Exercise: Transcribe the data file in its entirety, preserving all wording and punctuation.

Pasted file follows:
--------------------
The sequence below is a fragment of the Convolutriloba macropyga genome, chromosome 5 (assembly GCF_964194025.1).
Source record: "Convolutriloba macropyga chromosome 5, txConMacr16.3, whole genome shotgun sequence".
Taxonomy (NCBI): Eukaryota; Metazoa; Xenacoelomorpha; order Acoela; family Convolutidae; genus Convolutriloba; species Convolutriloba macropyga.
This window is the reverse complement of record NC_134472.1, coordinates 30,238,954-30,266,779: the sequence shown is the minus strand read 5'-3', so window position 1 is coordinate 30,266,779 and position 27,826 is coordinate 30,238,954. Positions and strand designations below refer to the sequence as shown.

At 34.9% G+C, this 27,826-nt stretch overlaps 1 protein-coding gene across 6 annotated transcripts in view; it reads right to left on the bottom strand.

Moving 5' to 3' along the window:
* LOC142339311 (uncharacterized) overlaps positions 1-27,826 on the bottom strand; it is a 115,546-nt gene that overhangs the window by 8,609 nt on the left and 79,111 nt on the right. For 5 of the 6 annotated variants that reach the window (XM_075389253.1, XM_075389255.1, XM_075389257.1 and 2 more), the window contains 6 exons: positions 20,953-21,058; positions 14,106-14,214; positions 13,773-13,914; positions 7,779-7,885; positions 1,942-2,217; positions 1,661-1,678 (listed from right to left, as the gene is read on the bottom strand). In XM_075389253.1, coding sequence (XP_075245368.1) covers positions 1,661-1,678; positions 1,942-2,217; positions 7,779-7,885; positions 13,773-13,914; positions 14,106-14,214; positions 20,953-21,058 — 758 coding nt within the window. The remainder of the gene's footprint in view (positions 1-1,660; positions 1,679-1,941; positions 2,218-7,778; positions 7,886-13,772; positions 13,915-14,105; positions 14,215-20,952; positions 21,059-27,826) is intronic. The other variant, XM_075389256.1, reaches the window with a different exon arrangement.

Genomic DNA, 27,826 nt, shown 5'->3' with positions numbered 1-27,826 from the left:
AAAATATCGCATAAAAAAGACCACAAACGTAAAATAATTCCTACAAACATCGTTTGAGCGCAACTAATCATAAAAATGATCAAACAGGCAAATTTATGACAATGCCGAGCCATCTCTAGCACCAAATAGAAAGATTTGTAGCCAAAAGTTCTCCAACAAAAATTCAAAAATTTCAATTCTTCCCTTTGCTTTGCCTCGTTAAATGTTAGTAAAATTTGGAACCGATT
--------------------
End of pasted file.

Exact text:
The sequence below is a fragment of the Convolutriloba macropyga genome, chromosome 5 (assembly GCF_964194025.1).
Source record: "Convolutriloba macropyga chromosome 5, txConMacr16.3, whole genome shotgun sequence".
Taxonomy (NCBI): Eukaryota; Metazoa; Xenacoelomorpha; order Acoela; family Convolutidae; genus Convolutriloba; species Convolutriloba macropyga.
This window is the reverse complement of record NC_134472.1, coordinates 30,238,954-30,266,779: the sequence shown is the minus strand read 5'-3', so window position 1 is coordinate 30,266,779 and position 27,826 is coordinate 30,238,954. Positions and strand designations below refer to the sequence as shown.

At 34.9% G+C, this 27,826-nt stretch overlaps 1 protein-coding gene across 6 annotated transcripts in view; it reads right to left on the bottom strand.

Moving 5' to 3' along the window:
* LOC142339311 (uncharacterized) overlaps positions 1-27,826 on the bottom strand; it is a 115,546-nt gene that overhangs the window by 8,609 nt on the left and 79,111 nt on the right. For 5 of the 6 annotated variants that reach the window (XM_075389253.1, XM_075389255.1, XM_075389257.1 and 2 more), the window contains 6 exons: positions 20,953-21,058; positions 14,106-14,214; positions 13,773-13,914; positions 7,779-7,885; positions 1,942-2,217; positions 1,661-1,678 (listed from right to left, as the gene is read on the bottom strand). In XM_075389253.1, coding sequence (XP_075245368.1) covers positions 1,661-1,678; positions 1,942-2,217; positions 7,779-7,885; positions 13,773-13,914; positions 14,106-14,214; positions 20,953-21,058 — 758 coding nt within the window. The remainder of the gene's footprint in view (positions 1-1,660; positions 1,679-1,941; positions 2,218-7,778; positions 7,886-13,772; positions 13,915-14,105; positions 14,215-20,952; positions 21,059-27,826) is intronic. The other variant, XM_075389256.1, reaches the window with a different exon arrangement.

Genomic DNA, 27,826 nt, shown 5'->3' with positions numbered 1-27,826 from the left:
AAAATATCGCATAAAAAAGACCACAAACGTAAAATAATTCCTACAAACATCGTTTGAGCGCAACTAATCATAAAAATGATCAAACAGGCAAATTTATGACAATGCCGAGCCATCTCTAGCACCAAATAGAAAGATTTGTAGCCAAAAGTTCTCCAACAAAAATTCAAAAATTTCAATTCTTCCCTTTGCTTTGCCTCGTTAAATGTTAGTAAAATTTGGAACCGATT